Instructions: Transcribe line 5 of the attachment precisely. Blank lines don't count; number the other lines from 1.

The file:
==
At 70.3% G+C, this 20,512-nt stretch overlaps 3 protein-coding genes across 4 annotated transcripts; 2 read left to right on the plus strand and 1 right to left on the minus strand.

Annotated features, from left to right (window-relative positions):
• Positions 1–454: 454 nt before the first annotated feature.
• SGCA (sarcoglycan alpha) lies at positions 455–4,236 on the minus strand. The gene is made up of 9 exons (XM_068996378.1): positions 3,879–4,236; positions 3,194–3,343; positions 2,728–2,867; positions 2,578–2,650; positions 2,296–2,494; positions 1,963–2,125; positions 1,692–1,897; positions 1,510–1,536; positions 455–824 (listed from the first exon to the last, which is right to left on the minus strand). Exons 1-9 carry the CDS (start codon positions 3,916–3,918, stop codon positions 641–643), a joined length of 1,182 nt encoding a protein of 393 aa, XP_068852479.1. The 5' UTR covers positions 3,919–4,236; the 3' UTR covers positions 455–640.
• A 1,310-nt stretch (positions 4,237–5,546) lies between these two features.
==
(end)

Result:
• A 1,310-nt stretch (positions 4,237–5,546) lies between these two features.